In these two cases, in addition to the typical ultrasound features that have been reported in the previous literature, we found another ultrasound feature that has not been reported before and was more conducive to the diagnosis: the blood flow in the cavernous body was significantly increased, and a typical arterial spectrum was found in the cavernous sinusoidal space (Figure 1f). The normal cavernous sinusoidal space should have an obvious venous spectrum. This feature is more in accordance with the hemodynamic characteristics of high-flow priapism, and its specificity is higher, so it is recommended as the primary examination criterion.

There was an interesting phenomenon in patient B: blood flow was not seen in the area of microcoil embolization in the embolized internal pudendal artery. However, blood flow signals were seen in the distal artery of the embolization area. We found that the vascular supply of this distal affected artery was fed by a healthy contralateral artery through the communicating arteries, leading to the two arteries flowing in opposite directions (Figure 1g and 1h). This phenomenon has been strongly associated with the prognosis of patients. More cases are needed to verify this view.

We also found other features that have not been reported in the previous literature; for example, the diameter of the cavernosal artery on the healthy side was greater than that on the affected side, and the resistive index (RI) of the cavernosal artery was significantly different between these high-flow priapism patients and healthy adults. However, due to the small number of cases, the above features need to be studied further. Some scholars believe that the peak systolic velocity and end-diastolic velocity of the cavernosal artery are reliable predictive factors for priapism.[9],[10] We disagree with this view, because the velocity measurements are greatly affected by the blood pressure, degree of erection, extent of arteriovenous fistula, chosen ultrasonic parameters, and angle of the spectrum Doppler measurement. Therefore, velocity measurement should be only one reference factor.

In addition, we placed the high-frequency probe in the perineum area and accurately found the microcoil for embolization in the internal pudendal artery (Figure 1i). Then, we used CDU to assess embolization location and monitored for recanalization following therapy. In patient A, at the one- and three-month follow-ups, punctate blood flow signals were still detected around the microcoil embolization. This corresponds to the clinical symptoms of the patient during follow-up, indicating that this method is effective for diagnosis, as it is a noninvasive assessment that hopefully can prevent patients from undergoing an invasive secondary contrast examination.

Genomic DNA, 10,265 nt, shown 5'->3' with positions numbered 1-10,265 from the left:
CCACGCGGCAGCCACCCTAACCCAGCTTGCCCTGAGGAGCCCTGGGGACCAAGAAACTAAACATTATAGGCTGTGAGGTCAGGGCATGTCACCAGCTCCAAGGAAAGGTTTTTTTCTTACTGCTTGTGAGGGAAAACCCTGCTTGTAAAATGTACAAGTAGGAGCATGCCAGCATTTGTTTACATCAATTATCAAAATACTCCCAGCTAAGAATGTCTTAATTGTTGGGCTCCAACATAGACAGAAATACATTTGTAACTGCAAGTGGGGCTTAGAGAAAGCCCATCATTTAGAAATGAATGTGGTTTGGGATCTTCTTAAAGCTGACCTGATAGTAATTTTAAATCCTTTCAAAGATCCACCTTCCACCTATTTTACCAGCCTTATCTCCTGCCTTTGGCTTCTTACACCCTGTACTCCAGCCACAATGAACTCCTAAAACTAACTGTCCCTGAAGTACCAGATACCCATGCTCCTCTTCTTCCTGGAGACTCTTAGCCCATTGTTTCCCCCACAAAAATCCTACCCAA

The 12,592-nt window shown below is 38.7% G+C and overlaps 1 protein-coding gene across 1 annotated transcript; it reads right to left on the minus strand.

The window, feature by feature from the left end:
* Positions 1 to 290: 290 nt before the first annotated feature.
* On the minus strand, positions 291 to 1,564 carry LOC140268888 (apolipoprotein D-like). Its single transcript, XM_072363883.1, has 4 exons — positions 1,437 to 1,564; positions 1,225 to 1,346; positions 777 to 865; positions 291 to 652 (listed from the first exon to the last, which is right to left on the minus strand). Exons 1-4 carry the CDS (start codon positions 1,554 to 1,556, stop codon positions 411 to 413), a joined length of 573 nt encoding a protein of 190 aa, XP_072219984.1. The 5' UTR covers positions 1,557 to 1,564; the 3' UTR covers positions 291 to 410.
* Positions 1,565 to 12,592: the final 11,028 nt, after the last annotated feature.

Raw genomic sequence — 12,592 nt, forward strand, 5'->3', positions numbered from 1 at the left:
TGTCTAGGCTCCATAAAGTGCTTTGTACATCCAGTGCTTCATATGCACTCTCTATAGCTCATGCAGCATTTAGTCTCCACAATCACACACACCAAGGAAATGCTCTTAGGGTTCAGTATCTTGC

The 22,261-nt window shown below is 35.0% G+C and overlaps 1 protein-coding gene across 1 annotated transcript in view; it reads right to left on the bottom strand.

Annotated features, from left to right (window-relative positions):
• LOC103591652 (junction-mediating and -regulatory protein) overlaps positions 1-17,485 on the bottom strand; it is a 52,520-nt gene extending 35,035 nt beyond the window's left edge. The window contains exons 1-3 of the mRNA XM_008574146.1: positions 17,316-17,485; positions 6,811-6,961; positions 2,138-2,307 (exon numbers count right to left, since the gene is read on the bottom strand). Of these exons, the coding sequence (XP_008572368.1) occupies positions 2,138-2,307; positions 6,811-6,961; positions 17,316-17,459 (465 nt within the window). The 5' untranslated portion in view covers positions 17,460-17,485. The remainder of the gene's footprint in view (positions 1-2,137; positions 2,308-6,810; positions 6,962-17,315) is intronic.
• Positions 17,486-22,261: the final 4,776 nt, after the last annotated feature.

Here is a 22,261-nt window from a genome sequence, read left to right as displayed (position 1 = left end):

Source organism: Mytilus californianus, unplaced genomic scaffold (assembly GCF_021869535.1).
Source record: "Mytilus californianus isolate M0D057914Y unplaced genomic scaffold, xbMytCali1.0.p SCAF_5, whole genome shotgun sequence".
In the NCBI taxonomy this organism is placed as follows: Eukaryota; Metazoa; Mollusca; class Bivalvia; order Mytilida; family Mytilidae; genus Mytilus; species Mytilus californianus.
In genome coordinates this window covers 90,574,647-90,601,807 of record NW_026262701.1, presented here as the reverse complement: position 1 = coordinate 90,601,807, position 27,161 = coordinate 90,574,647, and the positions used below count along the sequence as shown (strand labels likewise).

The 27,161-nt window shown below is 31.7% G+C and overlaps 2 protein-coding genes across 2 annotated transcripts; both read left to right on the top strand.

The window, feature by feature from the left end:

Author Contributions Top


WLX and TJ conceived the idea of the study. WLX collected the clinical information and drafted the manuscript. TJ provided the academic guidance and helped to draft the manuscript. YC helped collect the imaging data. KNW and YL revised the manuscript and participated in discussion. All authors read and approved the final manuscript.


  Competing Interests Top


All authors declared no competing interests.

Supplementary Information is linked to the online version of the paper on the Asian Journal of Andrology website.



 
  References Top

1.
Cherian J, Rao AR, Thwaini A, Kapasi F, Shergill IS, et al. Medical and surgical management of priapism. Postgrad Med J 2006; 82: 89–94.  Back to cited text no. 1
    
2.
Montague DK, Jarow J, Broderick GA, Dmochowski RR, Heaton JPW, et al. American Urological Association Guideline on the management of priapism. J Urol 2003; 170: 1318–24.  Back to cited text no. 2
    
3.
Levey HR, Kutlu O, Bivalacqua TJ. Medical management of ischemic stuttering priapism: a contemporary review of the literature. Asian J Androl 2012; 14: 156–63.  Back to cited text no. 3
    
4.
Savoca G, Pietropaolo F, Scieri F, Bertolotto M, Mucelli FP, et al. Sexual function after highly selective embolization of cavernous artery in patients with high flow priapism: long-term follow-up. J Urol 2004; 172: 644–7.  Back to cited text no. 4
    
5.
Ciampalini S, Savoca G, Buttazzi L, Gattuccio I, Mucelli FP, et al. High-flow priapism: treatment and long-term follow-up. Urology 2002; 59: 110–3.  Back to cited text no. 5
    
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Vreugdenhil S, Weidenaar AC, De Jong IJ, Van Driel MF. Sleep-related painful erections—a case series of 24 patients regarding diagnostics and treatment options. Sex Med 2017; 5: 237–43.  Back to cited text no. 6
    
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Zacharakis E, Ralph DJ, Walkden M, Muneer A. Distal corpus cavernosum fibrosis and erectile dysfunction secondary to non-ischaemic priapism. Arch Ital Urol Androl 2015; 87: 258–9.  Back to cited text no. 7
    
8.
Liu BX, Xin ZC, Zou YH, Tian L, Wu YG, et al. High-flow priapism: superselective cavernous artery embolization with microcoils. Urology 2008; 72: 573–4.  Back to cited text no. 8
    
9.
Kilic M, Serefoglu EC, Ozdemir AT, Balbay MD. The actual incidence of papaverine-induced priapism in patients with erectile dysfunction following penile colour Doppler ultrasonography. Andrologia 2010; 42: 1–4.  Back to cited text no. 9
    
10.
Metawea B, El-Nashar AR, Gad-Allah A, Abdul-Wahab M, Shamloul R. Intracavernous papaverine/phentolamine-induced priapism can be accurately predicted with color Doppler ultrasonography. Urology 2005; 66: 858–60.  Back to cited text no. 10